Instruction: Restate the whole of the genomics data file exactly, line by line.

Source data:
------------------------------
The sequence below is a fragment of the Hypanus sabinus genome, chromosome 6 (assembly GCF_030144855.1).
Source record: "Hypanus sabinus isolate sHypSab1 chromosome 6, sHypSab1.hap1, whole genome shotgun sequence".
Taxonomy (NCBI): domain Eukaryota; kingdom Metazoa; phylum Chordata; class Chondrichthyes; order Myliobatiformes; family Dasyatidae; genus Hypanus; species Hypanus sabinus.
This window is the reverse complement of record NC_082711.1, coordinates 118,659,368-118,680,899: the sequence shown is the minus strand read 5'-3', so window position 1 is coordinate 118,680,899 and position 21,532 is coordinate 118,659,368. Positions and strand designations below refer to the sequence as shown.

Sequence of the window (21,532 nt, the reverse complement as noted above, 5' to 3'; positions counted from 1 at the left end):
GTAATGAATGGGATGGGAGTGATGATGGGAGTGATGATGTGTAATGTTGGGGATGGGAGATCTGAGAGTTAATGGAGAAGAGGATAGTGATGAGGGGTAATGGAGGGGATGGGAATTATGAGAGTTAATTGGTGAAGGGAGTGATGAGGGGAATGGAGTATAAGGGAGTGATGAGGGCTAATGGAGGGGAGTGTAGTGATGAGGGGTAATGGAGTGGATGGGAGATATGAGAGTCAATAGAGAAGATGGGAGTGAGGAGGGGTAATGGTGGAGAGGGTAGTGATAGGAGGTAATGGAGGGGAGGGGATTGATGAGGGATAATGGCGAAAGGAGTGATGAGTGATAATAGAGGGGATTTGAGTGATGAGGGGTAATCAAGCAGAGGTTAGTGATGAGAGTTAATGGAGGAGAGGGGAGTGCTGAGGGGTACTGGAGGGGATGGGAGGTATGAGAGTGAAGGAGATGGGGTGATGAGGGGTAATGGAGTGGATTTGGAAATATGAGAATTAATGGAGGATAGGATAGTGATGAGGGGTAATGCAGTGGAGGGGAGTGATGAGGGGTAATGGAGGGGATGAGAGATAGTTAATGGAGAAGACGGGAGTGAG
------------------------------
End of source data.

The sequence below is a fragment of the Hypanus sabinus genome, chromosome 6 (assembly GCF_030144855.1).
Source record: "Hypanus sabinus isolate sHypSab1 chromosome 6, sHypSab1.hap1, whole genome shotgun sequence".
Taxonomy (NCBI): domain Eukaryota; kingdom Metazoa; phylum Chordata; class Chondrichthyes; order Myliobatiformes; family Dasyatidae; genus Hypanus; species Hypanus sabinus.
This window is the reverse complement of record NC_082711.1, coordinates 118,659,368-118,680,899: the sequence shown is the minus strand read 5'-3', so window position 1 is coordinate 118,680,899 and position 21,532 is coordinate 118,659,368. Positions and strand designations below refer to the sequence as shown.

Sequence of the window (21,532 nt, the reverse complement as noted above, 5' to 3'; positions counted from 1 at the left end):
GTAATGAATGGGATGGGAGTGATGATGGGAGTGATGATGTGTAATGTTGGGGATGGGAGATCTGAGAGTTAATGGAGAAGAGGATAGTGATGAGGGGTAATGGAGGGGATGGGAATTATGAGAGTTAATTGGTGAAGGGAGTGATGAGGGGAATGGAGTATAAGGGAGTGATGAGGGCTAATGGAGGGGAGTGTAGTGATGAGGGGTAATGGAGTGGATGGGAGATATGAGAGTCAATAGAGAAGATGGGAGTGAGGAGGGGTAATGGTGGAGAGGGTAGTGATAGGAGGTAATGGAGGGGAGGGGATTGATGAGGGATAATGGCGAAAGGAGTGATGAGTGATAATAGAGGGGATTTGAGTGATGAGGGGTAATCAAGCAGAGGTTAGTGATGAGAGTTAATGGAGGAGAGGGGAGTGCTGAGGGGTACTGGAGGGGATGGGAGGTATGAGAGTGAAGGAGATGGGGTGATGAGGGGTAATGGAGTGGATTTGGAAATATGAGAATTAATGGAGGATAGGATAGTGATGAGGGGTAATGCAGTGGAGGGGAGTGATGAGGGGTAATGGAGGGGATGAGAGATAGTTAATGGAGAAGACGGGAGTGAG